Skip to content

Pat Dryburgh

My brother just sent me a link to a page that aims to profit off my mother’s obituary.

Screenshot of Margaret Dryburgh's on
My mom's unauthorized profile on

From this page, you can buy flowers for $269.99 CAD and have them sent to the funeral home that buried her over 3 years ago.

Screenshot of purchase form for flowers
My mom preferred carnations.

The thing is, our family didn’t ask to have her obituary used in this way. We were not asked permission for her name and likeness to be used to market flowers or for anyone to “light” anything for us.

When writing about my mother on this very blog, I have never once asked anyone for donations or to purchase anything (though, I do ask you on every page of this site to sign up for my newsletter — I’m guessing the 7 of you who have done so feel pretty upset about my hypocrisy).

As of this writing, Afterlife’s FAQ page leaves much to be desired:

Screenshot of FAQ page on

Afterlife does offer a page to submit a request for removal, which states the following:

Screenshot of removal request form

This publication is used to honor the deceased, show respect and support to the families, and allow anyone to contribute to build a beautiful memorial page.

*cough* bullshit *cough*

We understand that some families do not want loved ones to be shown here.

Translation: We know you’re gonna be pissed at us but we don’t care.

If you have the approval of the family, you may fill out the removal request form below. Note that up to 3 business days may pass before the removal.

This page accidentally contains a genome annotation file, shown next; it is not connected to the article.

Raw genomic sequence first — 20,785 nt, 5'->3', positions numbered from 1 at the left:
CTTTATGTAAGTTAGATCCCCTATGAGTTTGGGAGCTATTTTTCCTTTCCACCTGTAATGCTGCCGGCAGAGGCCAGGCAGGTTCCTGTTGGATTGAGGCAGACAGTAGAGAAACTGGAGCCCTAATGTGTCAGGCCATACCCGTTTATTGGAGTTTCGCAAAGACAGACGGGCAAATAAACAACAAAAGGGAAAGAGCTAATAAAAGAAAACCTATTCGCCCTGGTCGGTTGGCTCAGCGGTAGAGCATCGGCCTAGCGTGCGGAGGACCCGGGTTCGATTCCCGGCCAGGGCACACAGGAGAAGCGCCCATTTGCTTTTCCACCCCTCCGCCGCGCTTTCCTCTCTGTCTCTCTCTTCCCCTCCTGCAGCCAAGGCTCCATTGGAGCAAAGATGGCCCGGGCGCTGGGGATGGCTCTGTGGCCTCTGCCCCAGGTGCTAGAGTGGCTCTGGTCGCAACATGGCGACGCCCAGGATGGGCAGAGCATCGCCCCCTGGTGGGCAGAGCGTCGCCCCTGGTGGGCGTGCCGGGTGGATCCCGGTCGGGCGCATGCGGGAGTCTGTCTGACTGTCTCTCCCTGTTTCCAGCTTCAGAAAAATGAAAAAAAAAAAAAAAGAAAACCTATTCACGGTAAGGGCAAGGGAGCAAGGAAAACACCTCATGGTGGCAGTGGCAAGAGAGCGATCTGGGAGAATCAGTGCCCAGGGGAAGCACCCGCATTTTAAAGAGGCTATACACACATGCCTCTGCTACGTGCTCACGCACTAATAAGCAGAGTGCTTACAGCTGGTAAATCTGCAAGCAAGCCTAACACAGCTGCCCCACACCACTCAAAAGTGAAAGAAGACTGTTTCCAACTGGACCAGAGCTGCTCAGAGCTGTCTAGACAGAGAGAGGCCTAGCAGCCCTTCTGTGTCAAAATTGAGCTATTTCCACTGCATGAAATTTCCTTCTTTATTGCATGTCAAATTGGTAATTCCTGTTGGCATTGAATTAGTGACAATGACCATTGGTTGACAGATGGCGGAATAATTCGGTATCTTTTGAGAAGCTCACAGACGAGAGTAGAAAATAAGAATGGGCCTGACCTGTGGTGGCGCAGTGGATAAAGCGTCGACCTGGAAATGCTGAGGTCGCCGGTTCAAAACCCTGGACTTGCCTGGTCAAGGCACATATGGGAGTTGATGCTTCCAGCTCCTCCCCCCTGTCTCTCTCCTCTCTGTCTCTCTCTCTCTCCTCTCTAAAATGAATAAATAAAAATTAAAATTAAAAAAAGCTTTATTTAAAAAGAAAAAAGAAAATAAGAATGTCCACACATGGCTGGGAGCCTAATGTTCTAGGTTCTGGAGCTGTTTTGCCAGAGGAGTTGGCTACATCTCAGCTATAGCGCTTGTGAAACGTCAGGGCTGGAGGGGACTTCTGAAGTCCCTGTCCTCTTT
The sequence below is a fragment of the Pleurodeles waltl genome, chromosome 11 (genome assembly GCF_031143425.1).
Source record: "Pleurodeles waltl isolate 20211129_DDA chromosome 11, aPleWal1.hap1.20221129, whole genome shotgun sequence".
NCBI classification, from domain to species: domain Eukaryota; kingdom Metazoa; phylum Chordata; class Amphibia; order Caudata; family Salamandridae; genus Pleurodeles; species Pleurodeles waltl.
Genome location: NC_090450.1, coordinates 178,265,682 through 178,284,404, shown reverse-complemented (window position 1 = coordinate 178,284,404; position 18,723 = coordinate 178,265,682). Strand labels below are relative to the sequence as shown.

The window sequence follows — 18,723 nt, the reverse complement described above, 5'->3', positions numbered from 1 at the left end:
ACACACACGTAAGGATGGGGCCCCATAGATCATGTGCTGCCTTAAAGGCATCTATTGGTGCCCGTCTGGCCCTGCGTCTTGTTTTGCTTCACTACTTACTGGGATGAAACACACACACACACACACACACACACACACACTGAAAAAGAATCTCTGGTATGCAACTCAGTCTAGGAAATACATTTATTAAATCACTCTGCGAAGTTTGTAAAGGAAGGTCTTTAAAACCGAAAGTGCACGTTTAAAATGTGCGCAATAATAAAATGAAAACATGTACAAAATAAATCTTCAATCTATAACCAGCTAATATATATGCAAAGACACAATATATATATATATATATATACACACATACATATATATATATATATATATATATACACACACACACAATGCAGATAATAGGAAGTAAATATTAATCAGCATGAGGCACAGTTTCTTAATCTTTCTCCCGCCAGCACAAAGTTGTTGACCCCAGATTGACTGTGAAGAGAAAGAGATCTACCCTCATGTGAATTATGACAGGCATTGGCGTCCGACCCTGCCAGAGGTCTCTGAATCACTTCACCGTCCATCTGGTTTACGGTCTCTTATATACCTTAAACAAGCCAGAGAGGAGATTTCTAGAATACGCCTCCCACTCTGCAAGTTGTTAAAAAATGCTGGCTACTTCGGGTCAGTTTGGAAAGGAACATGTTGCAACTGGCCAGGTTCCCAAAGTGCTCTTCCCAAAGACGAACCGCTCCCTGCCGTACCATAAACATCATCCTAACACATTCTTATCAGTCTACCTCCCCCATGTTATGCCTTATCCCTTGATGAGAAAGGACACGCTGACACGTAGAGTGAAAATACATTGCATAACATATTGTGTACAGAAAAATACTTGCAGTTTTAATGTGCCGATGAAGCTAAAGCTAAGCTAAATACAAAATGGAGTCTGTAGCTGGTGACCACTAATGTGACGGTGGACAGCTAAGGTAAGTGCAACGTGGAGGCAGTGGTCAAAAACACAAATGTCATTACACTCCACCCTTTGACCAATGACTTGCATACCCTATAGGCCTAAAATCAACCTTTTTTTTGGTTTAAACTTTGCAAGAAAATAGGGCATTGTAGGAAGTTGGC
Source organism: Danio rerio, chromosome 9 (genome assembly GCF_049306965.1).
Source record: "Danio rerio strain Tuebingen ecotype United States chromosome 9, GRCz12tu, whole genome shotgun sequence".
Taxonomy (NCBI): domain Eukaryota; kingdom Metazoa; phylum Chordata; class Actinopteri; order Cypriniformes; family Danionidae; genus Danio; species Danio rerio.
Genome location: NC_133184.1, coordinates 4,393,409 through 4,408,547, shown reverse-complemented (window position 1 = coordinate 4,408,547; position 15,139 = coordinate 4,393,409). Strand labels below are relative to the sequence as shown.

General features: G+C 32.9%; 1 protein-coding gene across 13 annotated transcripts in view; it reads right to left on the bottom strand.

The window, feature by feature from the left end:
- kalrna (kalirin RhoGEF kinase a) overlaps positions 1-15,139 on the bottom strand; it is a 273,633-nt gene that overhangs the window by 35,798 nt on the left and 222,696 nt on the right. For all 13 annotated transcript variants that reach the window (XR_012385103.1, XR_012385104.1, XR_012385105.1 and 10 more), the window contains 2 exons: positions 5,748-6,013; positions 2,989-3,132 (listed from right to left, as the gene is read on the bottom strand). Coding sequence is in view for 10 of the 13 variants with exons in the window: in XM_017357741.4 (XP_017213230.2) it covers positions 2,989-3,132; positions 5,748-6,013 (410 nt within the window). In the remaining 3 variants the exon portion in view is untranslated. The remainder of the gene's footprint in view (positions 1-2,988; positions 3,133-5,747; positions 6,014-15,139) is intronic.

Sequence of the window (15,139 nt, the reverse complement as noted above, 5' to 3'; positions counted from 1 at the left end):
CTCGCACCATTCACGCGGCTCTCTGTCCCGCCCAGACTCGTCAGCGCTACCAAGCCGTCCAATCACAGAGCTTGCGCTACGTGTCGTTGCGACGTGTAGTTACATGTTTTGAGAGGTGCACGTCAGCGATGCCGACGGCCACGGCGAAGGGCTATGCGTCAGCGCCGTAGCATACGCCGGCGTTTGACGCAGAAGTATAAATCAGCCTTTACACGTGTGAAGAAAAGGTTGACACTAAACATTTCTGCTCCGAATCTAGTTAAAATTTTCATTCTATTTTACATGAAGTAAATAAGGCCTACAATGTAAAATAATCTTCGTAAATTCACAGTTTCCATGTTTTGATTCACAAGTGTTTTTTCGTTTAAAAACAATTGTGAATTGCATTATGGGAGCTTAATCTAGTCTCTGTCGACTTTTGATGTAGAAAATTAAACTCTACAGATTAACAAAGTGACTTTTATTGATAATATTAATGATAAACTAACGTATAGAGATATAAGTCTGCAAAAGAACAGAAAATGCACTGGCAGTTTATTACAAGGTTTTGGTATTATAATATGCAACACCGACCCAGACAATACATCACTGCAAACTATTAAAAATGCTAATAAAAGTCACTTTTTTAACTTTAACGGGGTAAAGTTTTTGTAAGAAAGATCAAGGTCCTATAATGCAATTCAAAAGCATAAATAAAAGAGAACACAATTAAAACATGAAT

But you didn’t have our permission to publish this page in the first place…

The CBC is reporting that at least one funeral home in Calgary has received over a dozen phone calls asking why the personal information of a loved one was being used in a commercial manner without consent. The funeral home was not only unaware of the initial infringement, they had already asked for the information be removed only for their request to be left unfulfilled.

I just got off the phone with the funeral home who handled my mother’s funeral. While they weren’t familiar with this specific site, the person I spoke to did indicate that this wasn’t the first he’d heard of such a site. Requests they’ve made to similar sites have also gone unanswered.

I also spoke briefly with a support agent (or maybe it was a bot?) from They can look into having the content removed, but their services aren’t free and there’s no guarantee that the site owners won’t simply move the content to another server.

Afterlife spokesperson Jordon Le Brun claims in the CBC article that the company is selling 1000 flower arrangements per month. Based on their lowest and highest priced flower arrangements, a rough estimation would put their sales somewhere between $59,990 and $229,990 per month.

Or between $700K–$2.76MM in sales per year.

I’m a capitalist who believes in ideas and in companies taking risky ideas to market. I even recognize and empathize with the fact that sometimes, people with the best of intentions can produce unintended consequences when delivering a project.

This, however, was not a simple oversight. Someone had to write the code to scrape the obituaries from countless funeral home sites and other databases in order to present them in this way with the only goal of generating profit.

Perhaps I’m a bit biased because I’m personally offended in this case, but that’s fucked up.

Companies like this are why people don’t trust the Internet and those of us who make a living working in and on it. This type of news reflects poorly on everyone who participates in the online economy, making the work we do even more difficult in the future.

Not to mention the pain and suffering of having to unwillingly and unexpectedly relive the loss of a loved one.

Permalink for “Someone is trying to make money off my mother’s obituary” published on date_to_rfc822